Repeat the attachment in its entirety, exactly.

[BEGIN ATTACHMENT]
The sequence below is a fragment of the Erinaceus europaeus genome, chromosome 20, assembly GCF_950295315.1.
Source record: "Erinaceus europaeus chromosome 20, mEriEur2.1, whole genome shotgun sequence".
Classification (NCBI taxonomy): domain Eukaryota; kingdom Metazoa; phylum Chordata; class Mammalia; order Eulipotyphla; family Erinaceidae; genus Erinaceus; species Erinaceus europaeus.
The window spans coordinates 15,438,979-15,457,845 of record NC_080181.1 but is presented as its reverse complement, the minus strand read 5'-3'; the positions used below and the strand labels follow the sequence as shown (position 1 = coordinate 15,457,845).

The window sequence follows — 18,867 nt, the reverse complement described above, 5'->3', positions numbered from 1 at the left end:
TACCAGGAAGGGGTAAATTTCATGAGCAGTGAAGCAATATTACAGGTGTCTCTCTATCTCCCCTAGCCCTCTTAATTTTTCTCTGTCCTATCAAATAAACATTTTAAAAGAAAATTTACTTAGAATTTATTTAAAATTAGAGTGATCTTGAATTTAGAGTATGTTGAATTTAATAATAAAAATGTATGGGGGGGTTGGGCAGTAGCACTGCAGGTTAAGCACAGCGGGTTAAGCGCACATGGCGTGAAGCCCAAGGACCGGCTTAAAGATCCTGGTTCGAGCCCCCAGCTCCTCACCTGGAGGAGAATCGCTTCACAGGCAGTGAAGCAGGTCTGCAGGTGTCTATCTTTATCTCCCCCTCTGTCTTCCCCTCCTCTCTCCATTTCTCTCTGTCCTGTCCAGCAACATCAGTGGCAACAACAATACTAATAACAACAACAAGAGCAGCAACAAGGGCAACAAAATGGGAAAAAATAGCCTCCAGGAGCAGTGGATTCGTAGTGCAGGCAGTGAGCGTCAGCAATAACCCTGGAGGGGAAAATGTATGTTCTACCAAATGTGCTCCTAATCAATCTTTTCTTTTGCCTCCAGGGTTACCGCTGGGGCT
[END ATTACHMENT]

The sequence below is a fragment of the Erinaceus europaeus genome, chromosome 20, assembly GCF_950295315.1.
Source record: "Erinaceus europaeus chromosome 20, mEriEur2.1, whole genome shotgun sequence".
Classification (NCBI taxonomy): domain Eukaryota; kingdom Metazoa; phylum Chordata; class Mammalia; order Eulipotyphla; family Erinaceidae; genus Erinaceus; species Erinaceus europaeus.
The window spans coordinates 15,438,979-15,457,845 of record NC_080181.1 but is presented as its reverse complement, the minus strand read 5'-3'; the positions used below and the strand labels follow the sequence as shown (position 1 = coordinate 15,457,845).

The window sequence follows — 18,867 nt, the reverse complement described above, 5'->3', positions numbered from 1 at the left end:
TACCAGGAAGGGGTAAATTTCATGAGCAGTGAAGCAATATTACAGGTGTCTCTCTATCTCCCCTAGCCCTCTTAATTTTTCTCTGTCCTATCAAATAAACATTTTAAAAGAAAATTTACTTAGAATTTATTTAAAATTAGAGTGATCTTGAATTTAGAGTATGTTGAATTTAATAATAAAAATGTATGGGGGGGTTGGGCAGTAGCACTGCAGGTTAAGCACAGCGGGTTAAGCGCACATGGCGTGAAGCCCAAGGACCGGCTTAAAGATCCTGGTTCGAGCCCCCAGCTCCTCACCTGGAGGAGAATCGCTTCACAGGCAGTGAAGCAGGTCTGCAGGTGTCTATCTTTATCTCCCCCTCTGTCTTCCCCTCCTCTCTCCATTTCTCTCTGTCCTGTCCAGCAACATCAGTGGCAACAACAATACTAATAACAACAACAAGAGCAGCAACAAGGGCAACAAAATGGGAAAAAATAGCCTCCAGGAGCAGTGGATTCGTAGTGCAGGCAGTGAGCGTCAGCAATAACCCTGGAGGGGAAAATGTATGTTCTACCAAATGTGCTCCTAATCAATCTTTTCTTTTGCCTCCAGGGTTACCGCTGGGGCT